States can’t escape adoption of GST

By | September 7, 2016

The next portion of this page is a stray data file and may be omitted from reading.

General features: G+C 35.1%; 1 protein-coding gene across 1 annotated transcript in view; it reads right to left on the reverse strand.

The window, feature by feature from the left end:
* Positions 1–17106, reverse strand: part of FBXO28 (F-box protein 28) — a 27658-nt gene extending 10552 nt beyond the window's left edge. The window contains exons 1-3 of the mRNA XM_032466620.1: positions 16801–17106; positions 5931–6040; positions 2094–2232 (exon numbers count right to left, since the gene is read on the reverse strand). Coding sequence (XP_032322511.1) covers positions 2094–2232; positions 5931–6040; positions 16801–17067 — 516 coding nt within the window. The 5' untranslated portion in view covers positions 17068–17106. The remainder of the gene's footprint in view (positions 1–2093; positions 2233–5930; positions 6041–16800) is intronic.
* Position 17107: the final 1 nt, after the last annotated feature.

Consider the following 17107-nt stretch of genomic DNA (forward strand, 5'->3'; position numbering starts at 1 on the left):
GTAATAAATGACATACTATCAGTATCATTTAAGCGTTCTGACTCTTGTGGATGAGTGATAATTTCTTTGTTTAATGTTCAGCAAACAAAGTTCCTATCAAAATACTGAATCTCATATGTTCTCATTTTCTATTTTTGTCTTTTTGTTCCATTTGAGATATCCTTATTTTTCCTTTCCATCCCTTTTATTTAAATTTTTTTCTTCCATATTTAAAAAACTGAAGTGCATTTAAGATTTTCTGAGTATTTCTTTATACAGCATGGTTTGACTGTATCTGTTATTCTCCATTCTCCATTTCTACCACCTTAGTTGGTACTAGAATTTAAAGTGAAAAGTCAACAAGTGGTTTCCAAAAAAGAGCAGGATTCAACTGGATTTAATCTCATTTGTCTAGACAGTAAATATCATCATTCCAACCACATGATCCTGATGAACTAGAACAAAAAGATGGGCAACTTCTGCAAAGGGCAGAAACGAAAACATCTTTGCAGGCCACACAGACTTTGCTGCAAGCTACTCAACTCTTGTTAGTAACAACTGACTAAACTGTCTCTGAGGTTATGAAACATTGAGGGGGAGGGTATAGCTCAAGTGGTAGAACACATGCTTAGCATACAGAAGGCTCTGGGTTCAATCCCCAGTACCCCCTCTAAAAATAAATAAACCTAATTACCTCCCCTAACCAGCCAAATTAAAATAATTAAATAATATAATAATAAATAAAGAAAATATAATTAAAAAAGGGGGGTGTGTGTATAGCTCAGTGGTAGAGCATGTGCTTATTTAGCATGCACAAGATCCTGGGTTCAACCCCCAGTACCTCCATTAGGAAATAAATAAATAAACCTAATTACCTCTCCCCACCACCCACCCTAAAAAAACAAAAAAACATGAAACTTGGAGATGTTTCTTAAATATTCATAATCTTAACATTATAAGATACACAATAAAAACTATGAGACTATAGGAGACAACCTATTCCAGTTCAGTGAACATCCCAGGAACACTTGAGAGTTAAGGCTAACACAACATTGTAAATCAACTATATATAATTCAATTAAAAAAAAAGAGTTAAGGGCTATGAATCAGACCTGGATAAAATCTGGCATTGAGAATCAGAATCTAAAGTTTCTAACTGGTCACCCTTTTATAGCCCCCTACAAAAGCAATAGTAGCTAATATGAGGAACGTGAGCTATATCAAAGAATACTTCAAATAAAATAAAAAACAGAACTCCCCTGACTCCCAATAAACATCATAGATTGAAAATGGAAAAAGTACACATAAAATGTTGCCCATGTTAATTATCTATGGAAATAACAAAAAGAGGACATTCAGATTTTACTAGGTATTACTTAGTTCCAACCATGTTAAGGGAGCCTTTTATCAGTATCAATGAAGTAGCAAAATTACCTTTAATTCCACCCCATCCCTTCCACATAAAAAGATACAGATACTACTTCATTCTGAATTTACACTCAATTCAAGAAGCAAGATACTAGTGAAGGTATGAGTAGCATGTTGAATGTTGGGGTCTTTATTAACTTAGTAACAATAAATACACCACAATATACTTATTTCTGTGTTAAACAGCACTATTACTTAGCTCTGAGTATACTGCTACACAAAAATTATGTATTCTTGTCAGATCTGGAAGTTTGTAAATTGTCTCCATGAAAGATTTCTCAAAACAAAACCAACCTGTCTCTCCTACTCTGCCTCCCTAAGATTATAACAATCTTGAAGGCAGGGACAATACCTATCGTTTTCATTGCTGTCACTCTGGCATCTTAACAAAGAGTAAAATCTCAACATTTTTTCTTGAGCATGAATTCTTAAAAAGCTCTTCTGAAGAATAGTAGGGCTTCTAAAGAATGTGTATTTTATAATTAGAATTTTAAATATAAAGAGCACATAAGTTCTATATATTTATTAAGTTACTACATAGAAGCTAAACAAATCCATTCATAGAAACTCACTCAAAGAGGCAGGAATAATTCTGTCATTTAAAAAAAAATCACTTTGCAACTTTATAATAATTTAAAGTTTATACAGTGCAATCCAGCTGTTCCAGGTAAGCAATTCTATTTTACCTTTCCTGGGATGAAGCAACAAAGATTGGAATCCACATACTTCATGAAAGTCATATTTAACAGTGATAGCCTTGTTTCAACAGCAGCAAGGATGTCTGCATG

States opposing the goods and services tax (GST), such as Tamil Nadu, would not be able to avoid the indirect tax regime after the Constitution amendment Bill becomes law. The states would, however, be able to adopt a GST structure than is different from the one recommended by the proposed GST Council. The recommendations of the council would not be binding on the states. It should be noted that GST is targeted to be rolled out from April one, 2017 and for the purpose the Centre would have to pass the Central GST and Integrated GST Bills and the states their respective pieces of GST legislation. “The Constitution applies to the entire country, so each state has to impose GST once the new tax system is introduced,” constitutional expert Subhash Kashyap said. There could only be GST on sale of goods and services from the date the new tax regime is rolled out, Satya Poddar of EY said. There were worries that if some states opt out of GST, as had happened during implementation of state-level value added tax (VAT) initially, the GST chain could be broken. The fears arose because AIADMK had walked out before voting on the Constitution amendment Bill began, both in the Rajya Sabha and the Lok Sabha. The party had wanted some changes in the Bill, such as imposition of four per cent additional tax in inter-state trade and transferring the collected money from that tax to the state from where the goods originated. More than half of the states have ratified the Constitution amendment Bill and the President’s assent is expected soon. The Bill says the GST Council would make recommendations to the Centre and the states on issues such as the taxes, cess and surcharges that might be subsumed in the goods and services tax rate. Parliament and Assemblies have the right to accept those recommendations in their GST Bills. Poddar said Tamil Nadu has the option to continue with the existing VAT system after renaming it GST. He said the input tax credit chain will not be broken even if Tamil Nadu chooses to do so. He explained that goods or services coming from Tamil Nadu would attract integrated GST – total of central GST and state GST – which will be collected by the Centre and the state’s portion will be returned, depending on certain factors. The modalities of the share would be decided by the GST Council. Whether in such a system Tamil Nadu will be given a share of IGST or not has still not been worked out. However, Tamil Nadu can still impose VAT. But that would be additional tax over IGST and hence unviable, Poddar said. Another option for an anti-GST state could be that it might persuade the Centre to cut IGST by half and then impose the existing tax structure on it, he said. A senior finance ministry official said states not rolling out GST would lose revenue. This would also lead to the chain being broken in inter-state movement of goods and services, he said. State losing revenue this way will not be able to ask the Centre for compensation. The Centre is to compensate states for revenue losses for the first five years after GST if the states’ revenues come down under the new tax regime. The Constitution amendment Bill also gives a transition period of one year to the states to implement any provision of the GST law. However, intention of that provision is to avoid overlapping of existing provisions and the new ones under GST. – www.business-standard.com[07-09-2016]

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